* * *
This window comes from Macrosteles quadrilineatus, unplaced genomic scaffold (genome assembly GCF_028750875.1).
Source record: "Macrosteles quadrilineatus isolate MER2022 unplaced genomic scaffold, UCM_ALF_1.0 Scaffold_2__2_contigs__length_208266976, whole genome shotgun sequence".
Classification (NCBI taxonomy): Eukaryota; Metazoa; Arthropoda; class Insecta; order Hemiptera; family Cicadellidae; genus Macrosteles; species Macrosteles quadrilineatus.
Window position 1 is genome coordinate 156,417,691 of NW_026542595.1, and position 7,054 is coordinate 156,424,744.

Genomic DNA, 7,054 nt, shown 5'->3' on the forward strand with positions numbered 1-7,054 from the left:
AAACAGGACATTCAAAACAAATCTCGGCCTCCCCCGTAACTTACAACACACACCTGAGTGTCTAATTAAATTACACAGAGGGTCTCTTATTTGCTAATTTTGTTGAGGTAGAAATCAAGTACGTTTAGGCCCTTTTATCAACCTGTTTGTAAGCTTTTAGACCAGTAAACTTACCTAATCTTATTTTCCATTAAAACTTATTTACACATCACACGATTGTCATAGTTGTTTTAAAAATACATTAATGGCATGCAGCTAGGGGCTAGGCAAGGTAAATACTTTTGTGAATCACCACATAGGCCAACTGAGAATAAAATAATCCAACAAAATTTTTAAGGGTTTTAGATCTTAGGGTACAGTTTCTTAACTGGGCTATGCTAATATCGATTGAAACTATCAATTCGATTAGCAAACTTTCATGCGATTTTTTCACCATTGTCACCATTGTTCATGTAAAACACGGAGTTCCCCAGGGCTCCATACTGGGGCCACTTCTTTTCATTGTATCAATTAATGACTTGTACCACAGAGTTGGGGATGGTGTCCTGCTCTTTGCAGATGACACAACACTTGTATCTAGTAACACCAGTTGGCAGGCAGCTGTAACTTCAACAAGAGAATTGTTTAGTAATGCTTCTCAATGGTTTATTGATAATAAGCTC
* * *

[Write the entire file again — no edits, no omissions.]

This window comes from Macrosteles quadrilineatus, unplaced genomic scaffold (genome assembly GCF_028750875.1).
Source record: "Macrosteles quadrilineatus isolate MER2022 unplaced genomic scaffold, UCM_ALF_1.0 Scaffold_2__2_contigs__length_208266976, whole genome shotgun sequence".
Classification (NCBI taxonomy): Eukaryota; Metazoa; Arthropoda; class Insecta; order Hemiptera; family Cicadellidae; genus Macrosteles; species Macrosteles quadrilineatus.
Window position 1 is genome coordinate 156,417,691 of NW_026542595.1, and position 7,054 is coordinate 156,424,744.

Genomic DNA, 7,054 nt, shown 5'->3' on the forward strand with positions numbered 1-7,054 from the left:
AAACAGGACATTCAAAACAAATCTCGGCCTCCCCCGTAACTTACAACACACACCTGAGTGTCTAATTAAATTACACAGAGGGTCTCTTATTTGCTAATTTTGTTGAGGTAGAAATCAAGTACGTTTAGGCCCTTTTATCAACCTGTTTGTAAGCTTTTAGACCAGTAAACTTACCTAATCTTATTTTCCATTAAAACTTATTTACACATCACACGATTGTCATAGTTGTTTTAAAAATACATTAATGGCATGCAGCTAGGGGCTAGGCAAGGTAAATACTTTTGTGAATCACCACATAGGCCAACTGAGAATAAAATAATCCAACAAAATTTTTAAGGGTTTTAGATCTTAGGGTACAGTTTCTTAACTGGGCTATGCTAATATCGATTGAAACTATCAATTCGATTAGCAAACTTTCATGCGATTTTTTCACCATTGTCACCATTGTTCATGTAAAACACGGAGTTCCCCAGGGCTCCATACTGGGGCCACTTCTTTTCATTGTATCAATTAATGACTTGTACCACAGAGTTGGGGATGGTGTCCTGCTCTTTGCAGATGACACAACACTTGTATCTAGTAACACCAGTTGGCAGGCAGCTGTAACTTCAACAAGAGAATTGTTTAGTAATGCTTCTCAATGGTTTATTGATAATAAGCTC